Daily Archives: July 2, 2022

Cabo Virgenes Adds to its Fleet

One of the leading companies in the fishery for Argentine red shrimp, Cabo Vírgenes, is about to take delivery of a new trawler built at Astillero Río Paraná Sur, as the company continues to invest in capacity and innovative technology. Astillero Río Paraná Sur, located near Paraná River in the city of Lima, launched the new F/V Atón on 6th May ahead of final fitting out. This is part of the growth of Cabo Vírgenes, which has acquired seven fishing vessels since 2019, including two built for the company by Astillero Contessi. These two represented milestones, as F/V Luca Santino was the first Argentinian fishing vessel with a liquid ice system on board when it was delivered in 2019 and the 25-metreEspartano, delivered in 2020, is the first fishing vessel built in Argentina with an inverted bow. Photos, details, >click to read< 19:22

F/V Susan Rose: Coast Guard suspends search for missing fisherman

The Coast Guard has suspended its search for a missing fisherman who went overboard on Friday morning. According to a post on social media, the USCG said they, along with local agencies “have suspended the search for the fisherman from the F/V Susan Rose pending further developments.” Around 1:30 a.m. Friday, crew members of the commercial fishing vessel, F/V Susan Rose noticed one person wasn’t on board, according to Petty Officer Ryan Noel. >click to read< 16:32

The United States Coast Guard Northeast announced it has suspended its search for a fisherman who went overboard off the coast of Massachusetts Friday. The agency tweeted Saturday around 1:20 p.m. that the search for the fisherman who went overboard Friday morning from the 77-foot Susan Rose vessel, which is out of Point Judith in Rhode Island, has been suspended pending further developments. >Video, click to read/view< 16:32

Western Flyer sails again

The Western Flyer left for Seattle after seven years of intense restoration and rebuilding in Port Townsend, but she will make a detour on the way to her final destination for one last visit to the town that returned her to the ocean. The boat, known most famously as the vessel writer John Steinbeck and marine biologist Ed Ricketts chartered for a research trip to the Sea of Cortez in 1940, had been in Port Townsend undergoing restoration since 2015. On Wednesday, the Western Flyer embarked on stage two of its rehab when it was towed to Snow & Company boat builders in Seattle’s Ballard neighborhood. There, over the course of the next four or five months, it’ll get a new engine, rigging, hydraulics and mechanical systems. >click to read< 12:14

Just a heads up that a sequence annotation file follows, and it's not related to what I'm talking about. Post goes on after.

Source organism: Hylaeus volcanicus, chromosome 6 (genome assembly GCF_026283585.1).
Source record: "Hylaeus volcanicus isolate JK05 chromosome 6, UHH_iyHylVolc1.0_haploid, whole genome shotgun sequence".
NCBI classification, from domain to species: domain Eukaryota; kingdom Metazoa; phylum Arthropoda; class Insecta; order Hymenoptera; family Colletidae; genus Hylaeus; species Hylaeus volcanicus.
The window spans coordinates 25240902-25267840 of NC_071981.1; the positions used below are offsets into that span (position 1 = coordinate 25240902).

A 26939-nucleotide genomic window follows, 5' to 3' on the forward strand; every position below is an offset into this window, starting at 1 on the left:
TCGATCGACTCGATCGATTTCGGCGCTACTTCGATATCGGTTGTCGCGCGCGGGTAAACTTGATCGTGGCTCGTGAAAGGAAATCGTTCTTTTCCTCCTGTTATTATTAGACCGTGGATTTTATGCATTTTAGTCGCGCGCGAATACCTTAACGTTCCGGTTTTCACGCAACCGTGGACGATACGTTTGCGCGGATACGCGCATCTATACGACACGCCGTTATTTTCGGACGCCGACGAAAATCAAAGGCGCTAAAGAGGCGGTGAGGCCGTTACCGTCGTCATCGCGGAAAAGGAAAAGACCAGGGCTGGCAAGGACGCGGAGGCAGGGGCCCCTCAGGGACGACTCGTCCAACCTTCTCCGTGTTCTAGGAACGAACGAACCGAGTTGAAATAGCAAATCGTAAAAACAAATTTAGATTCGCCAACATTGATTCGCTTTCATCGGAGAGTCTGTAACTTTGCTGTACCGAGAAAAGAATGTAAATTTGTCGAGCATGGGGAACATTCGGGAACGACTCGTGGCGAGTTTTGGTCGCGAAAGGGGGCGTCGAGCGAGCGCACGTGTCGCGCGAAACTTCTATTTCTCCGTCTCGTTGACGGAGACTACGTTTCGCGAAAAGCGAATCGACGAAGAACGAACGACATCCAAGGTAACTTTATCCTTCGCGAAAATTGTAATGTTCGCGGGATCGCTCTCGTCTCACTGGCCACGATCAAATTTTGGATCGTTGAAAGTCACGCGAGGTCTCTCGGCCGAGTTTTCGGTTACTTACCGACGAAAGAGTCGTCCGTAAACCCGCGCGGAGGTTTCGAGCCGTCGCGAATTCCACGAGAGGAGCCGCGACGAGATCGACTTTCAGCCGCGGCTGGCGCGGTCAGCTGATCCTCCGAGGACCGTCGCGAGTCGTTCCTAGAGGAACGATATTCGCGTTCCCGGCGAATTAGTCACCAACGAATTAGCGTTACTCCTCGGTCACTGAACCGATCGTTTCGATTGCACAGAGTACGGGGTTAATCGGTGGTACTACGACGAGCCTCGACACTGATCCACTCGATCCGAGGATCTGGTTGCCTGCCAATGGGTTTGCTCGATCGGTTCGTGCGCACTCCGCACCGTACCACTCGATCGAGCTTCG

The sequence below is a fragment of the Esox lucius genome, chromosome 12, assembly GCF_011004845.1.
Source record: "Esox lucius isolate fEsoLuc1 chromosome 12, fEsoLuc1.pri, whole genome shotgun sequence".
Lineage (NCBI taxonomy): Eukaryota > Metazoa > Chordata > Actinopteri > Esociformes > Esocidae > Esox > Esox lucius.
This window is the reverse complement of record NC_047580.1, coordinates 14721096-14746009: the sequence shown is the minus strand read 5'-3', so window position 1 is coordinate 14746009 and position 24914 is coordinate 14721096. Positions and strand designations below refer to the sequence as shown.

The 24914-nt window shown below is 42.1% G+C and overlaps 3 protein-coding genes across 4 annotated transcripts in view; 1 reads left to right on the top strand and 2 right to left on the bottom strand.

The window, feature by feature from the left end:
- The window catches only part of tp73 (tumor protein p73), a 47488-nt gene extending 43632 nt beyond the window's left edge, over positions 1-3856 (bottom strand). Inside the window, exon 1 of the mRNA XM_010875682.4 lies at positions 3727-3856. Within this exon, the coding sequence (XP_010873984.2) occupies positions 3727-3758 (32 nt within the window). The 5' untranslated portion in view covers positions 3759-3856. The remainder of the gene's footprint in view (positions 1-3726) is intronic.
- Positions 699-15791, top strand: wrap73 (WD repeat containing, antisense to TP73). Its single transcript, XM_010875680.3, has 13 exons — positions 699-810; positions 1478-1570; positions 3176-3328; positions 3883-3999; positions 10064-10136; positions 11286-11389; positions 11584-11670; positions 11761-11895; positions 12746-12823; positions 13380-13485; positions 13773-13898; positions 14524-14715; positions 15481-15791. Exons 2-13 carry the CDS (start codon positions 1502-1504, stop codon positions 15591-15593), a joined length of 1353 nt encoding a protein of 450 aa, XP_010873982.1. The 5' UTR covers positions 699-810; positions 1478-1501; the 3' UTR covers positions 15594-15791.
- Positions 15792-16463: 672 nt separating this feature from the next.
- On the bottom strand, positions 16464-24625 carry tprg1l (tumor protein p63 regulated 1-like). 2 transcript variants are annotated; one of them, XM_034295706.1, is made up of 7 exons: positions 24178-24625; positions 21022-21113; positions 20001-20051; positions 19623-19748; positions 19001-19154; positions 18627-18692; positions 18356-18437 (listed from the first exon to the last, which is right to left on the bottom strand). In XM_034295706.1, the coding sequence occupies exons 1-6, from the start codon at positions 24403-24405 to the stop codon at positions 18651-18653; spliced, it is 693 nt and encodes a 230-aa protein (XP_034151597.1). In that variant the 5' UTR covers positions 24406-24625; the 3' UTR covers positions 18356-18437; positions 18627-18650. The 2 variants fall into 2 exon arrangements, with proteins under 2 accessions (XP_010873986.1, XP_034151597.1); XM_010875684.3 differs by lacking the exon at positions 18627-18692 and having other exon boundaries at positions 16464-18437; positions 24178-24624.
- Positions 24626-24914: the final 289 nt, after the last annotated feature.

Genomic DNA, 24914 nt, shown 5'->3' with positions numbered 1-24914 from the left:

US Coast Guard continues search for overboard fisherman off the coast of Massachusetts

The search for a fisherman who went overboard off the coast of Massachusetts continues. The United States Coast Guard Northeast shared an update on Twitter around 9:20 p.m. Friday stating that crews would continue the search overnight for the fisherman who went overboard Friday morning from the 77-foot Susan Rose vessel, which is out of Point Judith in Rhode Island. The person is believed to be in the area of Noman’s Island, which is about three miles south of Martha’s Vineyard and New Bedford, officials said. >click to read< 10:04

30 years after N.L. cod moratorium – the wins are few and losses are many

John Williams wishes he could say the cod moratorium of 1992 feels like it was yesterday. But after losing his livelihood and reinventing himself a few times over, he’s felt every one of the past 30 years. Williams was one of about 30,000 people put out of work when the federal government brought an end to the northern cod fishery on July 2, 1992. It’s a date that still stirs up feelings from a solemn and desperate chapter in Newfoundland and Labrador’s history. “It was a pretty sad time to know that you weren’t going to go fishing anymore,” Williams said. “At the time I had three kids, and they had to be fed, go to school, and be clothed. It was tough.” It doesn’t help Williams that he’s constantly reminded of his small role in history — being the person who prompted former Fisheries Minister John Crosbie to utter some of his most famous words. Video, photos, >click to read< 08:38

Today Marks 30th Anniversary of Cod MoratoriumGus Etchegary spent his working life in the fishery and has been an outspoken advocate for the industry. He believes a big contributing factor keeping stocks low is seal predation, which wasn’t a problem when stocks were healthy. He says when the resource was huge there was little impact because replacement levels overcame any pressure put on the stocks by seal predation. >click to read< 09:40